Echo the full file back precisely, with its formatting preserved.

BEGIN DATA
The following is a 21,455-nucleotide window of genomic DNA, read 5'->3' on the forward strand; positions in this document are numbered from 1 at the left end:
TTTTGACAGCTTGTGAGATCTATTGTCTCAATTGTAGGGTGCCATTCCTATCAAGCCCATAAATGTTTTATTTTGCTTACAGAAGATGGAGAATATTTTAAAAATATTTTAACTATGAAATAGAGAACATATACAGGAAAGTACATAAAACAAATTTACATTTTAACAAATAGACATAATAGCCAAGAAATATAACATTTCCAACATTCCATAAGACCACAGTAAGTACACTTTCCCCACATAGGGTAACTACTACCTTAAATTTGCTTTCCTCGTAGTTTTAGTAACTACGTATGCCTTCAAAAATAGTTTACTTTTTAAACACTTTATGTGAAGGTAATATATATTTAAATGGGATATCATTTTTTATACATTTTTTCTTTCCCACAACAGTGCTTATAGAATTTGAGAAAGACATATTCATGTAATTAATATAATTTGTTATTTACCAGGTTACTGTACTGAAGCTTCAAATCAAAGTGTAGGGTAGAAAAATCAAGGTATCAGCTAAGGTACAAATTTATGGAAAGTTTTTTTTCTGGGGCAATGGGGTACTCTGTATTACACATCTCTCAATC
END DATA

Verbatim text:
The following is a 21,455-nucleotide window of genomic DNA, read 5'->3' on the forward strand; positions in this document are numbered from 1 at the left end:
TTTTGACAGCTTGTGAGATCTATTGTCTCAATTGTAGGGTGCCATTCCTATCAAGCCCATAAATGTTTTATTTTGCTTACAGAAGATGGAGAATATTTTAAAAATATTTTAACTATGAAATAGAGAACATATACAGGAAAGTACATAAAACAAATTTACATTTTAACAAATAGACATAATAGCCAAGAAATATAACATTTCCAACATTCCATAAGACCACAGTAAGTACACTTTCCCCACATAGGGTAACTACTACCTTAAATTTGCTTTCCTCGTAGTTTTAGTAACTACGTATGCCTTCAAAAATAGTTTACTTTTTAAACACTTTATGTGAAGGTAATATATATTTAAATGGGATATCATTTTTTATACATTTTTTCTTTCCCACAACAGTGCTTATAGAATTTGAGAAAGACATATTCATGTAATTAATATAATTTGTTATTTACCAGGTTACTGTACTGAAGCTTCAAATCAAAGTGTAGGGTAGAAAAATCAAGGTATCAGCTAAGGTACAAATTTATGGAAAGTTTTTTTTCTGGGGCAATGGGGTACTCTGTATTACACATCTCTCAATC